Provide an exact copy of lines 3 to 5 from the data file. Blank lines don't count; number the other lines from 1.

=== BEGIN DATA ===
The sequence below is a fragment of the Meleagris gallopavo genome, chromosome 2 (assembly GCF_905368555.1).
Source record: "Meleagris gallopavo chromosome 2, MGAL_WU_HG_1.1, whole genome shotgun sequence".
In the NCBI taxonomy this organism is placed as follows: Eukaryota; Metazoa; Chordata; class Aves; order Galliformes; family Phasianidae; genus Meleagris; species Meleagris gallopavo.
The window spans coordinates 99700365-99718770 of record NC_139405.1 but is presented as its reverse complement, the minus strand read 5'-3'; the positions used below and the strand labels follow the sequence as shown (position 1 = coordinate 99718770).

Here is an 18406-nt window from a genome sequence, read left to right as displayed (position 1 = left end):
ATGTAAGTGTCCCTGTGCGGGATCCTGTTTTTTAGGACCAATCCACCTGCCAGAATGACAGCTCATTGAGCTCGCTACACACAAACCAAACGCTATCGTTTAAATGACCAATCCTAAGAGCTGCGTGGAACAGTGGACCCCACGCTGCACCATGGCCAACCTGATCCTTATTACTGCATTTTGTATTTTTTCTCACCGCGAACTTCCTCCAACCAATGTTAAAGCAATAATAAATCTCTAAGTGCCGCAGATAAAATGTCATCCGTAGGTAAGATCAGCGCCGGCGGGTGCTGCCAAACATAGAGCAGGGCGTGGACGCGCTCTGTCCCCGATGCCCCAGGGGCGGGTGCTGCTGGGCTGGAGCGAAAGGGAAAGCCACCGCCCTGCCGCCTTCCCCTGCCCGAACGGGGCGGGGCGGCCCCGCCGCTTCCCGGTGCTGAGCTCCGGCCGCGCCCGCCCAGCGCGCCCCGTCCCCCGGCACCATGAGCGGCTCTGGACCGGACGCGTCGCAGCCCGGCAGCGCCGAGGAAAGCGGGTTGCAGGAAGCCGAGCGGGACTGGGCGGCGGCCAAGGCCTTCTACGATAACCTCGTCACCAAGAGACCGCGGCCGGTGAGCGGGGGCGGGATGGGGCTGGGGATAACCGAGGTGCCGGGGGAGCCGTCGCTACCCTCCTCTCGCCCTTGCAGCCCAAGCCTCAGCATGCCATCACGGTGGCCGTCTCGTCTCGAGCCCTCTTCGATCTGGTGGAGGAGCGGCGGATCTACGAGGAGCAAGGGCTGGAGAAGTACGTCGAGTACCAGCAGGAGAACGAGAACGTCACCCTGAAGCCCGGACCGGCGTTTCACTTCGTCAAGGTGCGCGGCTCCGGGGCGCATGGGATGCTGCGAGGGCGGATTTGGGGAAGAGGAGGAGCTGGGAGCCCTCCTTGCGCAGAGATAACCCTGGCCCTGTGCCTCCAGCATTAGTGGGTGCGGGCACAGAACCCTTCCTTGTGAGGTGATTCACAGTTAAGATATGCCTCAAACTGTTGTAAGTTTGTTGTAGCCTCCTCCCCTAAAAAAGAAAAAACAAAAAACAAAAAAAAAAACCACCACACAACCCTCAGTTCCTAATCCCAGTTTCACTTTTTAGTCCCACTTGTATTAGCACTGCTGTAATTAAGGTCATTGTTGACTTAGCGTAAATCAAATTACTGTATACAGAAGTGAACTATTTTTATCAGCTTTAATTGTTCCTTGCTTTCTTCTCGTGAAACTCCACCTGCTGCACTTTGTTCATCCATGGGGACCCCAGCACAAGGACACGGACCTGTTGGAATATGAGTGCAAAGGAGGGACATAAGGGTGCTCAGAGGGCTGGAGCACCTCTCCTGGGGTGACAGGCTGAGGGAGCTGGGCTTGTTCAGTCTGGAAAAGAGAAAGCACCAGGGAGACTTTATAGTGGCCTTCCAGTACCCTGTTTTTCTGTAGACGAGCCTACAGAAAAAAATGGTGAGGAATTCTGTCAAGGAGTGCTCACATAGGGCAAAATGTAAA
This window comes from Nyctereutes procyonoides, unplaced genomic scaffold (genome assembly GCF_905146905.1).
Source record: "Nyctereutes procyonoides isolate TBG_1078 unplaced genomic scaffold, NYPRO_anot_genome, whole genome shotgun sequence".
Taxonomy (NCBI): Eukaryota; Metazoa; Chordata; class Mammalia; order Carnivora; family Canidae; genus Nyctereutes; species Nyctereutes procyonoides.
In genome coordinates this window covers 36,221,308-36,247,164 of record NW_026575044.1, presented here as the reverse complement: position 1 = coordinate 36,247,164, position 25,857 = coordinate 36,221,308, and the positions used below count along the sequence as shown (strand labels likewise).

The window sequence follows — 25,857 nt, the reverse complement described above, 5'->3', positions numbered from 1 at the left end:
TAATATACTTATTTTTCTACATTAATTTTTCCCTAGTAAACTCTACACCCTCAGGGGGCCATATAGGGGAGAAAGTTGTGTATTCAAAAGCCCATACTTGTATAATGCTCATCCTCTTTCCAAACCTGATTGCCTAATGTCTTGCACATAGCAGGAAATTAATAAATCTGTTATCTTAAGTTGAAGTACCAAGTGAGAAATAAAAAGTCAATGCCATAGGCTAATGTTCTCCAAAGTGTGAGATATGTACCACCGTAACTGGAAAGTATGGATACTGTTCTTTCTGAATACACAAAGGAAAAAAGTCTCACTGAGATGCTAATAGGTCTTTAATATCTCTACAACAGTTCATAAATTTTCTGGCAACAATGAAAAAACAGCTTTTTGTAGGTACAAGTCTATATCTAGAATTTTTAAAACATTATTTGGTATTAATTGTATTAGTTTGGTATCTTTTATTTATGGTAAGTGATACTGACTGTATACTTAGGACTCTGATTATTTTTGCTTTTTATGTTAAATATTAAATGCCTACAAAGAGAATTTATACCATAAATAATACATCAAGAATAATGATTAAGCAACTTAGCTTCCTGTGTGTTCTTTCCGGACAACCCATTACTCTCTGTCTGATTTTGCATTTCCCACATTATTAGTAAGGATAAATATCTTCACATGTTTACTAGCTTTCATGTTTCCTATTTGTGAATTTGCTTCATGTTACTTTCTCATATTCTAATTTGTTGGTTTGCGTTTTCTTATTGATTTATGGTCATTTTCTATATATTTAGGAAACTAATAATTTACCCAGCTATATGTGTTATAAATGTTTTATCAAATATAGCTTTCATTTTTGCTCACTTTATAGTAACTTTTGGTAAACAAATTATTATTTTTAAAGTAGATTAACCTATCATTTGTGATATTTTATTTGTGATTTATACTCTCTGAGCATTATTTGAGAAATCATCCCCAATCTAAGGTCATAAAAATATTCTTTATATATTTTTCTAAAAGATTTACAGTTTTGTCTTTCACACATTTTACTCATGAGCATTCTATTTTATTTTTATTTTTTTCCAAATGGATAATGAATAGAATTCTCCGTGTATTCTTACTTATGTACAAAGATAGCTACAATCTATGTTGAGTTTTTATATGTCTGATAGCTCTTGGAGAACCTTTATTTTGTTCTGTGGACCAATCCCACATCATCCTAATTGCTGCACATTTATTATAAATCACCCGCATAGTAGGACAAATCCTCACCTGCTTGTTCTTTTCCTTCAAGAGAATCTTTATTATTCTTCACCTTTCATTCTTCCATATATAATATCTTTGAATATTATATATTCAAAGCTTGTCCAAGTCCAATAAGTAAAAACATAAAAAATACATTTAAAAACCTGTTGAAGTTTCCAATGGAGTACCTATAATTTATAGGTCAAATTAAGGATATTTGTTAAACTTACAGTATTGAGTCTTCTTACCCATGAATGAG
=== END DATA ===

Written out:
In the NCBI taxonomy this organism is placed as follows: Eukaryota; Metazoa; Chordata; class Aves; order Galliformes; family Phasianidae; genus Meleagris; species Meleagris gallopavo.
The window spans coordinates 99700365-99718770 of record NC_139405.1 but is presented as its reverse complement, the minus strand read 5'-3'; the positions used below and the strand labels follow the sequence as shown (position 1 = coordinate 99718770).

Here is an 18406-nt window from a genome sequence, read left to right as displayed (position 1 = left end):